Since Theo Epstein became general manager of the Red Sox in 2002, he has struggled with two areas on a year-to-year basis — constructing a bullpen and the shortstop position.
The bullpen issue for Epstein and the Red Sox' front office goes back to the days of the "bullpen by committee." But this year, Epstein got it right. The Boston bullpen was one of the team's biggest strengths, and had a group of relievers that could rival any relief corps in the game.
The other piece of the puzzle that has been a difficult fit for the Red Sox in the past six years has been shortstop. The only thing consistent about that position for Boston has been change. Going back to the start of 2004, the Red Sox have trotted out Nomar Garciaparra, Orlando Cabrera, Edgar Renteria, Alex Gonzalez, Julio Lugo, Jed Lowrie and Nick Green as their everyday shortstops.
Now, it's time for the Red Sox to find a little consistency. It's time to bring Gonzalez back for another season.
Gonzalez was one of the key additions to the 2009 Red Sox. Along with Victor Martinez and Billy Wagner, he was part of a trio that addressed key needs on defense, offense and relief pitching.
Epstein turned back to Gonzalez because he was an upgrade defensively to anything the Red Sox could put out there at short. It was more than an upgrade, however. It was a necessity. Lugo was gone (traded to St. Louis), Green was hurt, and Lowrie was still an uncertainty because of his wrist.
In the field, Gonzalez gave the Red Sox exactly what they were looking for. While he doesn't have the range he did in 2006, he was still as sure-handed with the glove as any middle infielder in the AL East. He gave them defensive reliability at the position, once again making them solid "up the middle."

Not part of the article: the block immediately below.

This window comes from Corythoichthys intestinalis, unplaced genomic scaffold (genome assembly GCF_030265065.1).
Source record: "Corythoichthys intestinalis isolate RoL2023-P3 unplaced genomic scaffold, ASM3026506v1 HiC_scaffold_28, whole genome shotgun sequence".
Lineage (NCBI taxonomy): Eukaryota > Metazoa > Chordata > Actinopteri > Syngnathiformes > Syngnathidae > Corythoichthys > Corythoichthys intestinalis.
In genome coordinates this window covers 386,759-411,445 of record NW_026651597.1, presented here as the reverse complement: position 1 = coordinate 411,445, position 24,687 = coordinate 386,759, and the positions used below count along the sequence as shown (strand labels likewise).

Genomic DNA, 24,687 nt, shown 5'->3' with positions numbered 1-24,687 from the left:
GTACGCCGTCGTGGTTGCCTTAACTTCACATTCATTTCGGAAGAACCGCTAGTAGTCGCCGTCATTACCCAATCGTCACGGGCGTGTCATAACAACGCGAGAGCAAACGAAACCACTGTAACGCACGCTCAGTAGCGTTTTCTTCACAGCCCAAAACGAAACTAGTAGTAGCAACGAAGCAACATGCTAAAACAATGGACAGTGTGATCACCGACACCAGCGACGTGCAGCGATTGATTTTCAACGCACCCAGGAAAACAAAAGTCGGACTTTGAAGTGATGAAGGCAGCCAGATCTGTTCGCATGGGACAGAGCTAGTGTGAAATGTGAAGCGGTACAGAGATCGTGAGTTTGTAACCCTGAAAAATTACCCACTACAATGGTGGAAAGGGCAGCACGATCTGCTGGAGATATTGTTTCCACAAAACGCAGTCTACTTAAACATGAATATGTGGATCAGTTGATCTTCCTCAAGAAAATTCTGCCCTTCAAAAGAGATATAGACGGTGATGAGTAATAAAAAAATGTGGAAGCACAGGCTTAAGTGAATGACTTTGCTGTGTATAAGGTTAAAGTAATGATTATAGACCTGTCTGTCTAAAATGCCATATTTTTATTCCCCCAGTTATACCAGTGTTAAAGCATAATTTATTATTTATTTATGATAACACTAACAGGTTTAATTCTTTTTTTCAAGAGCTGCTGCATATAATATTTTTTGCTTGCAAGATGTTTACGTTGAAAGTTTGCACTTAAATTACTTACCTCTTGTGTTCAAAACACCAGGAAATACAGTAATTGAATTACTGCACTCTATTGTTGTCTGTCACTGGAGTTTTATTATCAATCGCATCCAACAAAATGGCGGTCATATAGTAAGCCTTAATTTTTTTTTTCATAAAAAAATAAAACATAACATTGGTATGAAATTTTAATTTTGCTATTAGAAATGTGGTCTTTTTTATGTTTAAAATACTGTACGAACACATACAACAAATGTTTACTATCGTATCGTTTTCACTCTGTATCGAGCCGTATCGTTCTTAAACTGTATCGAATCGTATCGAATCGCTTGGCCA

As good as Gonzalez was defensively, he wasn't too bad offensively, either. He hit .284 in his time with the Red Sox, with 10 doubles in a quarter of a season.
The team owns a $6 million option on Gonzalez for next season. It is too much money for a player who is still primarily a defensive weapon. But as Epstein said after the season, "one way we could go is bringing him back. I think we'd all be comfortable having him back here under the right circumstances."
Those circumstances would probably be a shorter-money, two-year deal, perhaps with some incentives. It would give the Red Sox a dependable shortstop going into 2010, and would allow them to ease up any pressure Lowrie feels to come back from the bothersome wrist issues that continue to plague him. Gonzalez can bridge the gap until Jose Iglesias or another young prospect is ready to make the team.
For a change, Epstein doesn't have to go looking for the answer at the shortstop position next season. He found that answer late in 2009.
NESN.com will be answering one Red Sox question every day in November.
Wednesday, Nov. 4: How can the Red Sox improve their defense and cut down on the stolen bases allowed?
Friday, Nov. 6: What will Jason Varitek's role be?